1. The procedure begins with a careful examination of the mucous membrane of the oesophagus, while the gastroscope is being slowly introduced to the distal oesophagus and the oesophagogastric junction, passing through the cardia to the stomach. The oesophagogastric junction corresponds to the transition line or Z-line, where the oesophageal mucosa (flat and pink, consistent with squamous epithelium) changes into the cardial mucosa, from a darker colour to an orange tone. The cardia is the short stomach segment that surrounds the oesophagogastric junction.
2. A stomach examination entails a systematic sequence of manoeuvres, which allow the visualisation of all gastric segments, including the areas that remain hidden during endoscope insertion. It is better to examine the stomach after the duodenal exam to prevent excessive gastric insufflation.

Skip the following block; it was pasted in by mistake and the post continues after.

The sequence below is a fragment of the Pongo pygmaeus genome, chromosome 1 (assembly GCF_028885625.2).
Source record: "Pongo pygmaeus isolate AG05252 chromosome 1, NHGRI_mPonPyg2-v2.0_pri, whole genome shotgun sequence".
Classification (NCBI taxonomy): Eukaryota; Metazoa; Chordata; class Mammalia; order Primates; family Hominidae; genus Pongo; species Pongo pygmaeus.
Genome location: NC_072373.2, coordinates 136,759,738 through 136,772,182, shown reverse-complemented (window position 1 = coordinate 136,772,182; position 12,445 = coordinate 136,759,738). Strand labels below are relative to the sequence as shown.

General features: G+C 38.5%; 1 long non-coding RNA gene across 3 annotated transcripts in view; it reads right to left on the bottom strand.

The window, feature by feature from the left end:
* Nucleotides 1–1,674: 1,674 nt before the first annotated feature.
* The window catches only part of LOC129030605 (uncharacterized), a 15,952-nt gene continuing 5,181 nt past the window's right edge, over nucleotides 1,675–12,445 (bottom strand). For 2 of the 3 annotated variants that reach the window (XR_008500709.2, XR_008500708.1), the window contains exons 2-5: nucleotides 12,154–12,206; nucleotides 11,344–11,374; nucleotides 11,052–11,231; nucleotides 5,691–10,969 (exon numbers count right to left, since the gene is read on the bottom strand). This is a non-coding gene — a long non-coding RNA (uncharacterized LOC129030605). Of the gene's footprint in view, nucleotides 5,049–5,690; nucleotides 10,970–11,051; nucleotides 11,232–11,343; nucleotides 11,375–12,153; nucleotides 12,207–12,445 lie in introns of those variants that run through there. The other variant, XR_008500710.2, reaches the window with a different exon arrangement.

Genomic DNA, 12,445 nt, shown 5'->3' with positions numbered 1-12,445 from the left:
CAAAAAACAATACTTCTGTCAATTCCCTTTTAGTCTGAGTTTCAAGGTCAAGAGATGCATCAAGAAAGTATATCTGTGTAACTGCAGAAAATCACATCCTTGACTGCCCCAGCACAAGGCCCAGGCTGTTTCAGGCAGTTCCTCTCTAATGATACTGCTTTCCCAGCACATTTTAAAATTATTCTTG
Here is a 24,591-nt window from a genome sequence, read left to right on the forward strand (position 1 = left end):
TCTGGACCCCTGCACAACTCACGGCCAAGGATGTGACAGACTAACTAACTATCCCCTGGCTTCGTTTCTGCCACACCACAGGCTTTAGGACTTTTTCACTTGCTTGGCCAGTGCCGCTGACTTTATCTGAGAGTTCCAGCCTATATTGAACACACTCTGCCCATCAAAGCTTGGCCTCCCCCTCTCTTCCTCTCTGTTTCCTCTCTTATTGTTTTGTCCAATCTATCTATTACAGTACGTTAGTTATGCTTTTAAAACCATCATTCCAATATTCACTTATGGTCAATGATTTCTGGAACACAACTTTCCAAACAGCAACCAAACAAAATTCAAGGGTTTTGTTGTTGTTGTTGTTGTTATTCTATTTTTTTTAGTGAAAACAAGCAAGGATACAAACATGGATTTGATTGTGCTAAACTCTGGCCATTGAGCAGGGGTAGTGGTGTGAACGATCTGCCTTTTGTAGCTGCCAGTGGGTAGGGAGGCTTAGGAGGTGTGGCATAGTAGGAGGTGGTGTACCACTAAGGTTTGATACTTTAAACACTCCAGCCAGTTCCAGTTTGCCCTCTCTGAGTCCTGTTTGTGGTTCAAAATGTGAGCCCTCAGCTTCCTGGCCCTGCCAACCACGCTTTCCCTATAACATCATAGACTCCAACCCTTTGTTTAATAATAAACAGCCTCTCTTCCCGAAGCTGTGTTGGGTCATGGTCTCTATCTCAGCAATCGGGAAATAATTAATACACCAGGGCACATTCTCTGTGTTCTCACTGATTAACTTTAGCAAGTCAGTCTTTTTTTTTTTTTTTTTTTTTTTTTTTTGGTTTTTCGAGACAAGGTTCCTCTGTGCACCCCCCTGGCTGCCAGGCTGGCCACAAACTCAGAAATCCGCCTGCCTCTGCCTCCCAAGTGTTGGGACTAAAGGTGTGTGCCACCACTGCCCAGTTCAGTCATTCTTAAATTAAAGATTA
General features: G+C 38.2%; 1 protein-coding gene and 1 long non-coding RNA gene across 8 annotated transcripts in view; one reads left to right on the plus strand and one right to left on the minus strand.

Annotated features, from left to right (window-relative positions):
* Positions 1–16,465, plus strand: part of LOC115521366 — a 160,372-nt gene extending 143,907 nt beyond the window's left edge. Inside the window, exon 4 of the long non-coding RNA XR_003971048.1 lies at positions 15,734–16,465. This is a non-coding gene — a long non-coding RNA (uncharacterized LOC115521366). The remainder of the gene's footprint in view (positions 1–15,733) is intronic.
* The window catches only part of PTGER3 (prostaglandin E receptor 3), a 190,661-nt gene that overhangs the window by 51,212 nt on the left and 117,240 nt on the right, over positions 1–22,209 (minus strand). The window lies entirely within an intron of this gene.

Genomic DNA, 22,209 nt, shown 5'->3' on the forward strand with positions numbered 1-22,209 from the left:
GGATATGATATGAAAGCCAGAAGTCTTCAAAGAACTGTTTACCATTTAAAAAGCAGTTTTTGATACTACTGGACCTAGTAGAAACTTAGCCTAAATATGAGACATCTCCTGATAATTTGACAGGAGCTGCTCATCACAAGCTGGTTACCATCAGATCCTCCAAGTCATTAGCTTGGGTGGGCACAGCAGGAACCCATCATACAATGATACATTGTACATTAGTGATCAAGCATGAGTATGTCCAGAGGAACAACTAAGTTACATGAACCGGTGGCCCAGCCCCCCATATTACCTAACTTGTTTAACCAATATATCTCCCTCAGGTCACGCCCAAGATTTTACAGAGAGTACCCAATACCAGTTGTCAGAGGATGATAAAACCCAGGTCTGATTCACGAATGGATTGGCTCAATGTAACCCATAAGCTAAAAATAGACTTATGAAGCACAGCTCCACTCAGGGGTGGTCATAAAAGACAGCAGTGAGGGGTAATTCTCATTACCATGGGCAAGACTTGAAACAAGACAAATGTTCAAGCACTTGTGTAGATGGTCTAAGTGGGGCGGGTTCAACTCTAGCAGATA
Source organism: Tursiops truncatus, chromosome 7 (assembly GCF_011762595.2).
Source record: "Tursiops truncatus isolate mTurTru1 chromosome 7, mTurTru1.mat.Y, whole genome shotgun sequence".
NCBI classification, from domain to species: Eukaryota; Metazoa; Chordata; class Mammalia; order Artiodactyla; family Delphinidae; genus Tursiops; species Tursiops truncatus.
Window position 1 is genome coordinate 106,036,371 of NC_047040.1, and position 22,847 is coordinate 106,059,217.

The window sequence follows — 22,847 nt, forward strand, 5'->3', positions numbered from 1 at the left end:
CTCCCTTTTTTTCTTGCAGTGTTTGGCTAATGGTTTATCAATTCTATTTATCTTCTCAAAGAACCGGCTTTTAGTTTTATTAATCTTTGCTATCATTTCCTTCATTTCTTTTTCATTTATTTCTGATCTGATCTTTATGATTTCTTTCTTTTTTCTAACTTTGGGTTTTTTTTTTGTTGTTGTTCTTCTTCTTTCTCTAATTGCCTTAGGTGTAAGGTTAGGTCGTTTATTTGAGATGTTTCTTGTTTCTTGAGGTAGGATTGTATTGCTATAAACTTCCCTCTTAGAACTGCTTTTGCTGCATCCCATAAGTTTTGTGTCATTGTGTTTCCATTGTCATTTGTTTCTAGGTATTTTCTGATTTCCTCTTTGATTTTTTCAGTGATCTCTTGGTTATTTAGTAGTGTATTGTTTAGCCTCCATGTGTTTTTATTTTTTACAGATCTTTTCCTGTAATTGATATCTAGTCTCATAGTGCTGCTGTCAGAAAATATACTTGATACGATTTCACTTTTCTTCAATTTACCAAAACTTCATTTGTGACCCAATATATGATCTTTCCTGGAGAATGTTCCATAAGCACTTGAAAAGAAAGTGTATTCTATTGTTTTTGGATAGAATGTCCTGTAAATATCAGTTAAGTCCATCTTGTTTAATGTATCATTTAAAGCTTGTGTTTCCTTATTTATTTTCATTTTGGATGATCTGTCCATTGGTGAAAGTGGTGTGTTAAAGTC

3. Advancing towards the duodenum is achieved by gently introducing the gastroscope, following the greater gastric curvature using a 60º–80º clockwise rotation and lower movement, meeting the pylorus and passing over it with light pressure. Insufflation, along with slight in-out movements, enables visualisation of the duodenal bulb; moving towards the right of the endoscope, rotating it 90º clockwise, allows passage through the duodenal knee until the 2nd area is reached; straightening the endoscope by the pull-out method with a 120º–180º clockwise rotation allows for insertion of the endoscope up to the distal duodenum. From the duodenal knee, one can observe the regular, circular duodenal fold characteristics, allowing for the visualisation of the characteristic mucosal villi via high-definition gastroscopes. The duodenal papilla, with the opening of the biliary and pancreatic ducts, is located in the inside of the second part of the duodenum and is generally recognizable due to its vertical fold characteristic, although it is usually necessary to use a lateral view endoscope or duodenoscope for proper exploration.